1. Ahuia tlacochcalco notequioa ayayui nocaquia tlacatl, ya nechyapinauia, ayaca nomati, nitetzauiztli, auia, ayaca nomati niya, yautla, aquitoloc tlacochcalco notequioa, iuexcatlatoa ay nopilchan.
2. Ihiya quetl tocuilechcatl quauiquemitl nepapan oc uitzetla.
3. Huia oholopa telipuchtla, yuiyoc yn nomalli, ye nimauia, ye nimauia, yuiyoc yn nomalli.
4. Huia uitznauac telepochtla yuiyoc, yn nomalli, ye nimauia, ye nimauia yuiyoc, y nomalli.
5. Huia ytzicotla telipochtla, yuiyoc, yn nomalli, ye nimauia, ye nimauia, yuiyoc yn nomalli.
6. Uitznauac teuaqui, machiyotla tetemoya, ahuia oyatonac, yahuia oyatonac, machiyotla tetemoya.
7. Tocuilitla teuaqui, machiyotla tetemoya, ahuia oyatonac, yahuia oyatonac uia, machiyotla tetemoya.
Var. 6. Vitzanaoac teuhoaqui machiotla. MS. Med.
1. What ho! my work is in the hall of arms, I listen to no mortal, nor can any put me to shame, I know none such, I am the Terror, I know none other, I am where war is, my work is said to be in the hall of arms, let no one curse my children.
2. Our adornment comes from out the south, it is varied in color as the clothing of the eagle.
3. Ho! ho! abundance of youths doubly clothed, arrayed
in feathers, are my captives, I deliver them up, I deliver them up, my captives arrayed in feathers.
4. Ho! youths for the Huitznahuac, arrayed in feathers, these are my captives, I deliver them up, I deliver them up, arrayed in feathers, my captives.
5. Youths from the south, arrayed in feathers, my captives, I deliver them up, I deliver them up, arrayed in feathers, my captives.
6. The god enters, the Huitznahuac, he descends as an example, he shines forth, he shines forth, descending as an example.
7. Adorned like us he enters as a god, he descends as an example, he shines forth, he shines forth, descending as an example.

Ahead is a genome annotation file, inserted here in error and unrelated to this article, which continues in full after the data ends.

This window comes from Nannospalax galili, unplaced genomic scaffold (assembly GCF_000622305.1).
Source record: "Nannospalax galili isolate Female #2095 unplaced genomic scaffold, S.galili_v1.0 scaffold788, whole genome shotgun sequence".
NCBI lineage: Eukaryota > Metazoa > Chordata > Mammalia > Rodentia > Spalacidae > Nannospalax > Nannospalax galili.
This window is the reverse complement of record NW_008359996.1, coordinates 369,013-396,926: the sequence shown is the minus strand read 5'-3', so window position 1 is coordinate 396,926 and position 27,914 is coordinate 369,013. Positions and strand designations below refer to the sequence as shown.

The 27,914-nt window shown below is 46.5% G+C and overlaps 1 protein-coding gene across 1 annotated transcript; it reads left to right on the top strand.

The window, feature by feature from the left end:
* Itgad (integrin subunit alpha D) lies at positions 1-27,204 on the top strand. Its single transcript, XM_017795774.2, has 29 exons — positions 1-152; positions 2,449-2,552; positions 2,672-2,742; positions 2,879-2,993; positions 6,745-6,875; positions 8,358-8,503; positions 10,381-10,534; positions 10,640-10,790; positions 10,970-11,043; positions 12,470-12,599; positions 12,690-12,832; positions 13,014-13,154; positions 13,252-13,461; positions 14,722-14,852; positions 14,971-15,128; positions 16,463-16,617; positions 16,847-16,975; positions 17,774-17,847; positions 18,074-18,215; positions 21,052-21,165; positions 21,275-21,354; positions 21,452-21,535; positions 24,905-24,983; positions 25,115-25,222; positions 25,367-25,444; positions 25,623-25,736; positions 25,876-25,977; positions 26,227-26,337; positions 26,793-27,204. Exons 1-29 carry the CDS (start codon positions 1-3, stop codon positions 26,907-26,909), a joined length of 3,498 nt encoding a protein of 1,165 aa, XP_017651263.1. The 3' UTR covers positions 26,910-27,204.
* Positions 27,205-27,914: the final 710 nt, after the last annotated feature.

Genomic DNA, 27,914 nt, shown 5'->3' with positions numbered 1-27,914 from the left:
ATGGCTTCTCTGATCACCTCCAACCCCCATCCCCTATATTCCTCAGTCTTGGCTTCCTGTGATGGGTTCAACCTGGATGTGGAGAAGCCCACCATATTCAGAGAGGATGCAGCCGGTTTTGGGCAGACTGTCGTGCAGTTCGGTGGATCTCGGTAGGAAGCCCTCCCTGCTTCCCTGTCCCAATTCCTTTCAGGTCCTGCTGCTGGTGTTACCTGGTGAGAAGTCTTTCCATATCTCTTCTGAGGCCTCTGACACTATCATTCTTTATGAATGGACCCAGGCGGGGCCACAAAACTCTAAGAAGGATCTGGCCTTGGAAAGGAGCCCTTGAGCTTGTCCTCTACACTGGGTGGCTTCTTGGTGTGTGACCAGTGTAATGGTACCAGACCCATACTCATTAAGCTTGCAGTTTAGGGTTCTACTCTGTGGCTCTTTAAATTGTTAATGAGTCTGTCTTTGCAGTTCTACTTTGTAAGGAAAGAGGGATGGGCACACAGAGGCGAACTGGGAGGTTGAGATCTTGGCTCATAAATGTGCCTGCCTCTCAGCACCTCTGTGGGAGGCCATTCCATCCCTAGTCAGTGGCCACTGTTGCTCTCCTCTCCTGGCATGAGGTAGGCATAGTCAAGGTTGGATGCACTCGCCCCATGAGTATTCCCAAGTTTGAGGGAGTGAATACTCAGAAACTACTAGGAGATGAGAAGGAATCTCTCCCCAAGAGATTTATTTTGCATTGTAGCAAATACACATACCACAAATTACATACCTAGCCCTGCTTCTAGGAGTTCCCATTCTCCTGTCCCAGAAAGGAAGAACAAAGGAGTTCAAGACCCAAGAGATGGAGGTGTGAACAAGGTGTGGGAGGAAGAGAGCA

There is no Gloss to this hymn, but its signification seems clear. Huitznahuac was a name applied to several edifices in the great temple at Tenochtitlan, as we are informed at length by Sahagun. The word is a locative from huitznahua. This term means "magicians from the south" or "diviners with thorns," and was applied in the Quetzalcoatl mythical cyclus to the legendary enemies. of Huitzilopochtli, whom he is said to have destroyed as soon as he was born. (See my discussion of this myth in Proceedings of the American Philosophical Society for 1887.) Apparently to perpetuate the memory of this exploit, the custom was, at the festival of Huitzilopochtli, for the slaves who were to be sacrificed to form two bands, one representing the Huitznahua and the other the partisans of the god, and to slaughter each other until the arrival of the god Paynal put an end to the combat (Sahagun,
Historia, Lib. IL, cap. 34). The song here given belongs to this portion of the ancient rite.
1. The tlacochcalli, "house of arrows" (tlacochtli, arrow, calli, house), was a large ball in the temple of Huitzilopochtli where arrows, spears and other arms were kept (Sahagun, Lib. VIII., cap. 32).
2. The "adornment from the south" refers to the meaning of the name Huitznahua. (See Glossary.)
3. Sahagun (ubi sup.) informs us that the slaves condemned to die fought against free warriors, and when any of the latter were captured they were promptly put to death by their captors.